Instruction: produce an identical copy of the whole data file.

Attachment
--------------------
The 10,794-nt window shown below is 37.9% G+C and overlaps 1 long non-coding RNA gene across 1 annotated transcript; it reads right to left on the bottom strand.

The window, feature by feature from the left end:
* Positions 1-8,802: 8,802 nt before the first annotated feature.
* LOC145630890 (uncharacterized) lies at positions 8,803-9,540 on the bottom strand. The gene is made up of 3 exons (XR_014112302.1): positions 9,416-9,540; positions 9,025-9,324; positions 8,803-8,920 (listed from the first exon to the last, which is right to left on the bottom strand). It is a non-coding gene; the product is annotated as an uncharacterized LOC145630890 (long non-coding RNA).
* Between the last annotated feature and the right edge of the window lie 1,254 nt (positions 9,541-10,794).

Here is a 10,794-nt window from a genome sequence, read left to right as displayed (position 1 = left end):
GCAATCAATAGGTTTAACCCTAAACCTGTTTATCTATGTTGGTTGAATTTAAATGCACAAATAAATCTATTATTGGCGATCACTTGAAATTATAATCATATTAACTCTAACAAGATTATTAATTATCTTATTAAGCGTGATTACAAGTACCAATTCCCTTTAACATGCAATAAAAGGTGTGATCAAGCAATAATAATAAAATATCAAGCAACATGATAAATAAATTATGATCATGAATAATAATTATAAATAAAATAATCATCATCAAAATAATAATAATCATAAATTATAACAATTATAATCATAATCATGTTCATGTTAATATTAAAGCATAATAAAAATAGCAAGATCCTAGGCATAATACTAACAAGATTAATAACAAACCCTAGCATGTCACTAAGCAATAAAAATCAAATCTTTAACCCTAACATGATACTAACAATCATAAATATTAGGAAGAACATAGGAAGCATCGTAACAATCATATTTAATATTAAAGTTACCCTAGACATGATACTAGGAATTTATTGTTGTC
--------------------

The 10,794-nt window shown below is 37.9% G+C and overlaps 1 long non-coding RNA gene across 1 annotated transcript; it reads right to left on the bottom strand.

The window, feature by feature from the left end:
* Positions 1-8,802: 8,802 nt before the first annotated feature.
* LOC145630890 (uncharacterized) lies at positions 8,803-9,540 on the bottom strand. The gene is made up of 3 exons (XR_014112302.1): positions 9,416-9,540; positions 9,025-9,324; positions 8,803-8,920 (listed from the first exon to the last, which is right to left on the bottom strand). It is a non-coding gene; the product is annotated as an uncharacterized LOC145630890 (long non-coding RNA).
* Between the last annotated feature and the right edge of the window lie 1,254 nt (positions 9,541-10,794).

Here is a 10,794-nt window from a genome sequence, read left to right as displayed (position 1 = left end):
GCAATCAATAGGTTTAACCCTAAACCTGTTTATCTATGTTGGTTGAATTTAAATGCACAAATAAATCTATTATTGGCGATCACTTGAAATTATAATCATATTAACTCTAACAAGATTATTAATTATCTTATTAAGCGTGATTACAAGTACCAATTCCCTTTAACATGCAATAAAAGGTGTGATCAAGCAATAATAATAAAATATCAAGCAACATGATAAATAAATTATGATCATGAATAATAATTATAAATAAAATAATCATCATCAAAATAATAATAATCATAAATTATAACAATTATAATCATAATCATGTTCATGTTAATATTAAAGCATAATAAAAATAGCAAGATCCTAGGCATAATACTAACAAGATTAATAACAAACCCTAGCATGTCACTAAGCAATAAAAATCAAATCTTTAACCCTAACATGATACTAACAATCATAAATATTAGGAAGAACATAGGAAGCATCGTAACAATCATATTTAATATTAAAGTTACCCTAGACATGATACTAGGAATTTATTGTTGTC